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Sequence of definite positive matrices

  1. Apr 10, 2010 #1
    if i have a sequence of definite positive matrices that converges, is it always that the limit matrix is always a definite positive matrix?
    if it's true, can someone please tell me why or link me to some proof?
    thank you.
  2. jcsd
  3. Apr 12, 2010 #2
    Hi jem05,

    in general I would say no. For instance let I be the identity matrix, which is positive definite, and let n be a natural number. The matrix I/n is positive definite, because for any vector x we have:

    x' (I/n) x = 1/n |x|^2

    which is positive if x is not null; however the limit of the sequence {I/n} is the null matrix, which is not positive definite, but it is at least positive semidefinite. And I feel like this is true in general, because if A[n] is a sequence of positive definite matrices that converges to A, then x'(A[n])x is a sequence of positive numbers if x is not null, and it cannot converge to a negative number. So we can write, since the limit of the product is the product of the limits:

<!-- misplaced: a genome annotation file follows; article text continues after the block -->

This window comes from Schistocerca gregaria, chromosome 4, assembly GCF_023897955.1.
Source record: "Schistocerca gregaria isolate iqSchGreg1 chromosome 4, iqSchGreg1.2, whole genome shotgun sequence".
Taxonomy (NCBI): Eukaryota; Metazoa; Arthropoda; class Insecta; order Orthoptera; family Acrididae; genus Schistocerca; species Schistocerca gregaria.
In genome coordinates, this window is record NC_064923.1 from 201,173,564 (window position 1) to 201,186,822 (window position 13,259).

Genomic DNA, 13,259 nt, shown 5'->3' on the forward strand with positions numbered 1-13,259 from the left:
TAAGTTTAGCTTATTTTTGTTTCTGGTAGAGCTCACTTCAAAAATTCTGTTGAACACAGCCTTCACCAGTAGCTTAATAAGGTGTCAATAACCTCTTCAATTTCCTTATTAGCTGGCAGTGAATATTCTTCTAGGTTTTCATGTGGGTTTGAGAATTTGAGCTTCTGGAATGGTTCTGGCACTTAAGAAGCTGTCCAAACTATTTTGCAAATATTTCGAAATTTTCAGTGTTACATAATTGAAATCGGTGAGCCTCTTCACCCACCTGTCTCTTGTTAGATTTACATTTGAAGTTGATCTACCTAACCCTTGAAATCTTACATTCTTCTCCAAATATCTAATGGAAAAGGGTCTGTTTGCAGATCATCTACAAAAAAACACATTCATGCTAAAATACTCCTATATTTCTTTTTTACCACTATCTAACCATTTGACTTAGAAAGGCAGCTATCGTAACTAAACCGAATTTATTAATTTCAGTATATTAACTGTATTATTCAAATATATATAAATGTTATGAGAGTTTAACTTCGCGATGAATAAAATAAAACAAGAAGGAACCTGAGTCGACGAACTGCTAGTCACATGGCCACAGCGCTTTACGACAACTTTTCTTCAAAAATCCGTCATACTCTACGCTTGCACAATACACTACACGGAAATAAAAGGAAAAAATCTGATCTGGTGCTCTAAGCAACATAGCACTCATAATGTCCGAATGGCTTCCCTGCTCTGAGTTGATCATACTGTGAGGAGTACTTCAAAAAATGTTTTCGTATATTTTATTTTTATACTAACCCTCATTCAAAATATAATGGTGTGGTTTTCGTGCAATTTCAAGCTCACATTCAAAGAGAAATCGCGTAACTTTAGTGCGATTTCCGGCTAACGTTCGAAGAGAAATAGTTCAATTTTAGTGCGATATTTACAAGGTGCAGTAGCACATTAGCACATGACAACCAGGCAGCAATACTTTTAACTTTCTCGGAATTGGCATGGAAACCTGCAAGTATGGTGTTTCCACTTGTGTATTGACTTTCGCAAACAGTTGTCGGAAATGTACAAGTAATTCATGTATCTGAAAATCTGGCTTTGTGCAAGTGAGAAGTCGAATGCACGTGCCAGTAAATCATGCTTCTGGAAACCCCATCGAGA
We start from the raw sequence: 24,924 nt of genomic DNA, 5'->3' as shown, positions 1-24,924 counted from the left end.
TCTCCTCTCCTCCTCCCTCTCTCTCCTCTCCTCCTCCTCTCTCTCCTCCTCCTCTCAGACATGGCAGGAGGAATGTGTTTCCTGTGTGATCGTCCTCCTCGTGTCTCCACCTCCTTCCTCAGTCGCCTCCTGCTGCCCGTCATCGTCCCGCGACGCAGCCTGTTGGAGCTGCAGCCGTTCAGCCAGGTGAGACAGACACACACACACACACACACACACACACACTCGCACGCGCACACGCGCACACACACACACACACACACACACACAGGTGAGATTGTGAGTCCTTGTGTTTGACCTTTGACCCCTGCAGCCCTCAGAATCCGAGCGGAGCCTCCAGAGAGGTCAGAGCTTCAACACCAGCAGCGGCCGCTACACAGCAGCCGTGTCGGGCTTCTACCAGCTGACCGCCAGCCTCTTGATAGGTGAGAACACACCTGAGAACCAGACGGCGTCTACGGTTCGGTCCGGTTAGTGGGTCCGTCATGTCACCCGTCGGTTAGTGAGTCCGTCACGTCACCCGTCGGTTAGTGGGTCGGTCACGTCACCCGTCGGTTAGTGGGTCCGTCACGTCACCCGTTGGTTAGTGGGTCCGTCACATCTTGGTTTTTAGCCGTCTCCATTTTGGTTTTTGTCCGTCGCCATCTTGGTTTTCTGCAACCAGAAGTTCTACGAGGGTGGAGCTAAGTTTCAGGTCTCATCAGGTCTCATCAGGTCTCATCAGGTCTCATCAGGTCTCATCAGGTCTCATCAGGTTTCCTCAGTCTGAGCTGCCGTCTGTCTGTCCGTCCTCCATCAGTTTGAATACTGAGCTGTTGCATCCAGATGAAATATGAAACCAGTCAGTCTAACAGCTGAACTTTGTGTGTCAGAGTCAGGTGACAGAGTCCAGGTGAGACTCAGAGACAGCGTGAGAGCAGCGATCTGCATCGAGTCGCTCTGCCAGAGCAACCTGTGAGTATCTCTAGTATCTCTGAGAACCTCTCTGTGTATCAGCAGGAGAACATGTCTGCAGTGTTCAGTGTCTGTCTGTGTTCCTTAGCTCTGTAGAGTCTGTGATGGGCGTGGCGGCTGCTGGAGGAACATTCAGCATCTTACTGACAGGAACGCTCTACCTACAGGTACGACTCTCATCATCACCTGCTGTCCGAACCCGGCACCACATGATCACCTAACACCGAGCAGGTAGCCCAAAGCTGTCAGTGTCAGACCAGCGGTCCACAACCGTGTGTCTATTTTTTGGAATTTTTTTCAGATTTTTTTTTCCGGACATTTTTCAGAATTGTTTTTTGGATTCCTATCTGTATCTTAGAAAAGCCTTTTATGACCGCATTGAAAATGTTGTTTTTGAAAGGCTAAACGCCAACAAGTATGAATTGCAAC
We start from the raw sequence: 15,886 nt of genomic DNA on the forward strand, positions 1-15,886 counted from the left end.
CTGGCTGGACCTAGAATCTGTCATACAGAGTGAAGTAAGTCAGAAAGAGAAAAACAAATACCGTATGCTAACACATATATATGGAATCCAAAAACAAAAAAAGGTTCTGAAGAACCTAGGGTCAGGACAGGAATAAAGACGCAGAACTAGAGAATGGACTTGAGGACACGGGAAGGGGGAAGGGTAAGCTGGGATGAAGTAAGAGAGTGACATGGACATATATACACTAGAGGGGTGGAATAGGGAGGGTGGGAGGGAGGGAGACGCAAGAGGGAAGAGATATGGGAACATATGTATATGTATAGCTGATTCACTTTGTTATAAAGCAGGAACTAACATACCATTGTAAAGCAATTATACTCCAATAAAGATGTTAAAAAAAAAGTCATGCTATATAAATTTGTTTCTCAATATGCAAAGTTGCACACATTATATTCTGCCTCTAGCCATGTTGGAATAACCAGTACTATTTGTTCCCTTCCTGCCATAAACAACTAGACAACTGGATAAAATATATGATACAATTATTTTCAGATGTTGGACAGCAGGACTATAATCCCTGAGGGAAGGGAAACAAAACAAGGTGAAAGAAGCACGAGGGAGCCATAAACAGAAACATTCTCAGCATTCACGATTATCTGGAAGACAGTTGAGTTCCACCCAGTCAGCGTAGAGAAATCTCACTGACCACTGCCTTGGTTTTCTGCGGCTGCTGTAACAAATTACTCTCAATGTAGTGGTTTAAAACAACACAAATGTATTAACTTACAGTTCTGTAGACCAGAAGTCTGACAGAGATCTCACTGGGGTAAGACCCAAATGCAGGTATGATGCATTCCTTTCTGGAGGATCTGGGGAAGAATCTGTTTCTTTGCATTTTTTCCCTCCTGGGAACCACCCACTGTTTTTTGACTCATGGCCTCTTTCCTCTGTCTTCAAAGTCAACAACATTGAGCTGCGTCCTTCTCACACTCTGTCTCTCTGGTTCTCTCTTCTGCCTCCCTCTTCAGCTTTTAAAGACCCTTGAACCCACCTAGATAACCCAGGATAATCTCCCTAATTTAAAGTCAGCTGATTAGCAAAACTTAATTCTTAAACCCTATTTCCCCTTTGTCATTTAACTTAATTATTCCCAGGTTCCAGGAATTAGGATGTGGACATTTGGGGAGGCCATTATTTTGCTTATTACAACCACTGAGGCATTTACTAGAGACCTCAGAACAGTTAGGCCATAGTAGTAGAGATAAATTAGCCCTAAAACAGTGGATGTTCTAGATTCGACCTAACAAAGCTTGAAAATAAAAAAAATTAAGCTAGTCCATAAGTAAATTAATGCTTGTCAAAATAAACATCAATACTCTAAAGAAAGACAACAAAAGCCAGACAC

0 =< lim x'(A[n])x = x'(lim A[n])x = x'Ax

    Hence A is positive semidefinite.

    What do you think? Bye, hopefully that was helpful.

    Last edited: Apr 12, 2010
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